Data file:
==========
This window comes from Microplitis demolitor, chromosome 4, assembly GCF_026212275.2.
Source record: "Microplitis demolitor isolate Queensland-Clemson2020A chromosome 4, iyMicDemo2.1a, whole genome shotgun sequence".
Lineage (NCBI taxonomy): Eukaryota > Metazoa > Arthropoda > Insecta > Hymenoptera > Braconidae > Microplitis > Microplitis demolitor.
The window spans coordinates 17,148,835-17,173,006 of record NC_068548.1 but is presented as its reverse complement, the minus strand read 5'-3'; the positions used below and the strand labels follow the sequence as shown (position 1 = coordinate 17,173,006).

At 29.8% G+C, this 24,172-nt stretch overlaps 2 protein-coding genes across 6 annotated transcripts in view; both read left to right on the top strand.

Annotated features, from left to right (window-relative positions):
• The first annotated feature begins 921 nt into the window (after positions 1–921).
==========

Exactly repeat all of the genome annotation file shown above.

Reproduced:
This window comes from Microplitis demolitor, chromosome 4, assembly GCF_026212275.2.
Source record: "Microplitis demolitor isolate Queensland-Clemson2020A chromosome 4, iyMicDemo2.1a, whole genome shotgun sequence".
Lineage (NCBI taxonomy): Eukaryota > Metazoa > Arthropoda > Insecta > Hymenoptera > Braconidae > Microplitis > Microplitis demolitor.
The window spans coordinates 17,148,835-17,173,006 of record NC_068548.1 but is presented as its reverse complement, the minus strand read 5'-3'; the positions used below and the strand labels follow the sequence as shown (position 1 = coordinate 17,173,006).

At 29.8% G+C, this 24,172-nt stretch overlaps 2 protein-coding genes across 6 annotated transcripts in view; both read left to right on the top strand.

Annotated features, from left to right (window-relative positions):
• The first annotated feature begins 921 nt into the window (after positions 1–921).